“For there will never cease to be needy ones in your land, which is why I command you:
open your hand to the poor and needy kinsman in your land.” (Deuteronomy 15:11)
Because the eighth day of Pesach falls on Shabbat, a special holiday reading interrupts the regular cycle of parashot (Torah portions). Surprisingly, it does not feature Pesach. Not surprisingly, it focuses on freedom-related issues: tithing, the Sabbatical year and the remission of loans, the release of slaves from their servitude, and the cycle of the three pilgrimage holidays.
The language in the reading sounds a persistent refrain: “Aser ta-aser et t’vuat’cha…You shall set aside a tenth part of all the yield of your sowing…” (Deut. 14:22); “Ki pato-ach tiftach et yad’cha lo…Rather, you must open your hand to him…” (Deut. 15:8); ”Naton titein lo…Give to him readily…” (Deut. 15:10); Ha-aneki ta-anik lo mitzon’cha umigarn’cha umiyik’vecha…Furnish him out of your flock, threshing floor, and vat…” (Deut. 15:14). Give, give, give, and give.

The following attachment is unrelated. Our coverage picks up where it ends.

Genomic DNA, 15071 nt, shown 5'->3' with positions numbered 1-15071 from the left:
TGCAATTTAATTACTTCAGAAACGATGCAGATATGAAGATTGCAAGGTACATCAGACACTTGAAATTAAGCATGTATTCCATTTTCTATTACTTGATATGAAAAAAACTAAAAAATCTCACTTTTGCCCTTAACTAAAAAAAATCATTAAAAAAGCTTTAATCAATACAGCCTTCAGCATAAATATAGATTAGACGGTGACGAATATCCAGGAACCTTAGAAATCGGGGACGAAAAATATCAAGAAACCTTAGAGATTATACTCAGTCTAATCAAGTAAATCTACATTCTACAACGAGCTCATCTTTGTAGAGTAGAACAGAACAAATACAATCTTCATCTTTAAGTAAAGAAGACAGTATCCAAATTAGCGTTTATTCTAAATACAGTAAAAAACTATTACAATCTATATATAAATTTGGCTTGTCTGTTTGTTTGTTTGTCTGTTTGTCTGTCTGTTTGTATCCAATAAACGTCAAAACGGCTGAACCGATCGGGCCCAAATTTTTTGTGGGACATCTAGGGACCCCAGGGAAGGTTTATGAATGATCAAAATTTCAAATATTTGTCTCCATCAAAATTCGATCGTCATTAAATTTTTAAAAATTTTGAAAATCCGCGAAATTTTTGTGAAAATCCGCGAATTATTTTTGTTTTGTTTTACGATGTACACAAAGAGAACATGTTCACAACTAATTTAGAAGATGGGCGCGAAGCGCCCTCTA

In each command to give, the verb is doubled: aser ta-aser, pato-ach tiftach, naton titein, ha-aneik ta-anik. Rashi (an acronym for Rabbi Shlomo Yitzchaki, the pre-eminent 11th century Jewish commentator) interprets this to mean offering a helping hand is not a one-time event. Patience is required; you may need to give help once, twice, or more. Ibn Ezra (1089- ~1164; a great medieval Spanish scholar) expands on this idea: you must give generously enough to raise the recipient’s self-esteem and reputation, not merely to enable survival.
It is not accidental this is Pesach’s closing message. The blessing of freedom obligates us to an ongoing effort to help others rise up out of bondage and oppression. This is as binding today as in Biblical times.
Gut Shabbos, Gut Yontif
Shabbat Shalom, Chag Sameach